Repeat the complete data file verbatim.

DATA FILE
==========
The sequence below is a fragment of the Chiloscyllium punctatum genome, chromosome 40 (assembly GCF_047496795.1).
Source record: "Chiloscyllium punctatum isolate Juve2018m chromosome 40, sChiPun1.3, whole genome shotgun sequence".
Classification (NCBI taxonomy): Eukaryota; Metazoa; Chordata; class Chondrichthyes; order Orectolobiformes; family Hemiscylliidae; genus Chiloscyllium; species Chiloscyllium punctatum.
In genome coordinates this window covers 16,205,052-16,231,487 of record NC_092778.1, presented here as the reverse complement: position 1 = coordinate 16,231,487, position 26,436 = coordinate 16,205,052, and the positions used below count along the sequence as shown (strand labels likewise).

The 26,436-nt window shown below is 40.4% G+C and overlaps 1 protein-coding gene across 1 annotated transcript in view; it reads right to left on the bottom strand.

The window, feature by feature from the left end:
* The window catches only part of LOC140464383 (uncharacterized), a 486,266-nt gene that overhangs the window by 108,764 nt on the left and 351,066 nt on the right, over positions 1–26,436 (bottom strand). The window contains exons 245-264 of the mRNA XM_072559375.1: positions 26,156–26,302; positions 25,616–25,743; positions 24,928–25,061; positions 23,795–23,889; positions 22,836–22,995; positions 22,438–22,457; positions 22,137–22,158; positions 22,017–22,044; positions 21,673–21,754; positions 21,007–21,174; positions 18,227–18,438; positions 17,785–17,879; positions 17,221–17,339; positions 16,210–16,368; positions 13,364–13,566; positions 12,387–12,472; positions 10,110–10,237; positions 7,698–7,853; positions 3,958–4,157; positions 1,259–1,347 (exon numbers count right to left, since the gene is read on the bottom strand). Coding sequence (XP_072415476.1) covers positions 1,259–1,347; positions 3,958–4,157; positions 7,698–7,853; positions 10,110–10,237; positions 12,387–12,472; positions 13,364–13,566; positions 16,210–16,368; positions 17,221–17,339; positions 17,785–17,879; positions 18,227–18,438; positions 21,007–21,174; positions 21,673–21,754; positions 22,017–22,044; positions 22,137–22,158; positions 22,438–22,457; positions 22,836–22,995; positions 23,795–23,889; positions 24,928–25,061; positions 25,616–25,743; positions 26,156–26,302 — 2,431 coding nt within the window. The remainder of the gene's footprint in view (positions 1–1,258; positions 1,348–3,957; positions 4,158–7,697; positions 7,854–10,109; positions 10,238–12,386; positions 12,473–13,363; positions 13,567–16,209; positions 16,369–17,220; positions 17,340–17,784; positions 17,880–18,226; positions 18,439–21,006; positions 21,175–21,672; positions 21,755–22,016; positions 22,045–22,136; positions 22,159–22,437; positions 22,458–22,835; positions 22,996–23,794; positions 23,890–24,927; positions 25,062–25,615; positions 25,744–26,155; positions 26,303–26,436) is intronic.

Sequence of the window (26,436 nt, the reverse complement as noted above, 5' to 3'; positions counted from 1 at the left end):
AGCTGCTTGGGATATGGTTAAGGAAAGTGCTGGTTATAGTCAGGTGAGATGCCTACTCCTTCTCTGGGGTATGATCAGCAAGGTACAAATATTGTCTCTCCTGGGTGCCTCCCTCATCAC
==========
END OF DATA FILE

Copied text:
The sequence below is a fragment of the Chiloscyllium punctatum genome, chromosome 40 (assembly GCF_047496795.1).
Source record: "Chiloscyllium punctatum isolate Juve2018m chromosome 40, sChiPun1.3, whole genome shotgun sequence".
Classification (NCBI taxonomy): Eukaryota; Metazoa; Chordata; class Chondrichthyes; order Orectolobiformes; family Hemiscylliidae; genus Chiloscyllium; species Chiloscyllium punctatum.
In genome coordinates this window covers 16,205,052-16,231,487 of record NC_092778.1, presented here as the reverse complement: position 1 = coordinate 16,231,487, position 26,436 = coordinate 16,205,052, and the positions used below count along the sequence as shown (strand labels likewise).

The 26,436-nt window shown below is 40.4% G+C and overlaps 1 protein-coding gene across 1 annotated transcript in view; it reads right to left on the bottom strand.

The window, feature by feature from the left end:
* The window catches only part of LOC140464383 (uncharacterized), a 486,266-nt gene that overhangs the window by 108,764 nt on the left and 351,066 nt on the right, over positions 1–26,436 (bottom strand). The window contains exons 245-264 of the mRNA XM_072559375.1: positions 26,156–26,302; positions 25,616–25,743; positions 24,928–25,061; positions 23,795–23,889; positions 22,836–22,995; positions 22,438–22,457; positions 22,137–22,158; positions 22,017–22,044; positions 21,673–21,754; positions 21,007–21,174; positions 18,227–18,438; positions 17,785–17,879; positions 17,221–17,339; positions 16,210–16,368; positions 13,364–13,566; positions 12,387–12,472; positions 10,110–10,237; positions 7,698–7,853; positions 3,958–4,157; positions 1,259–1,347 (exon numbers count right to left, since the gene is read on the bottom strand). Coding sequence (XP_072415476.1) covers positions 1,259–1,347; positions 3,958–4,157; positions 7,698–7,853; positions 10,110–10,237; positions 12,387–12,472; positions 13,364–13,566; positions 16,210–16,368; positions 17,221–17,339; positions 17,785–17,879; positions 18,227–18,438; positions 21,007–21,174; positions 21,673–21,754; positions 22,017–22,044; positions 22,137–22,158; positions 22,438–22,457; positions 22,836–22,995; positions 23,795–23,889; positions 24,928–25,061; positions 25,616–25,743; positions 26,156–26,302 — 2,431 coding nt within the window. The remainder of the gene's footprint in view (positions 1–1,258; positions 1,348–3,957; positions 4,158–7,697; positions 7,854–10,109; positions 10,238–12,386; positions 12,473–13,363; positions 13,567–16,209; positions 16,369–17,220; positions 17,340–17,784; positions 17,880–18,226; positions 18,439–21,006; positions 21,175–21,672; positions 21,755–22,016; positions 22,045–22,136; positions 22,159–22,437; positions 22,458–22,835; positions 22,996–23,794; positions 23,890–24,927; positions 25,062–25,615; positions 25,744–26,155; positions 26,303–26,436) is intronic.

Sequence of the window (26,436 nt, the reverse complement as noted above, 5' to 3'; positions counted from 1 at the left end):
AGCTGCTTGGGATATGGTTAAGGAAAGTGCTGGTTATAGTCAGGTGAGATGCCTACTCCTTCTCTGGGGTATGATCAGCAAGGTACAAATATTGTCTCTCCTGGGTGCCTCCCTCATCAC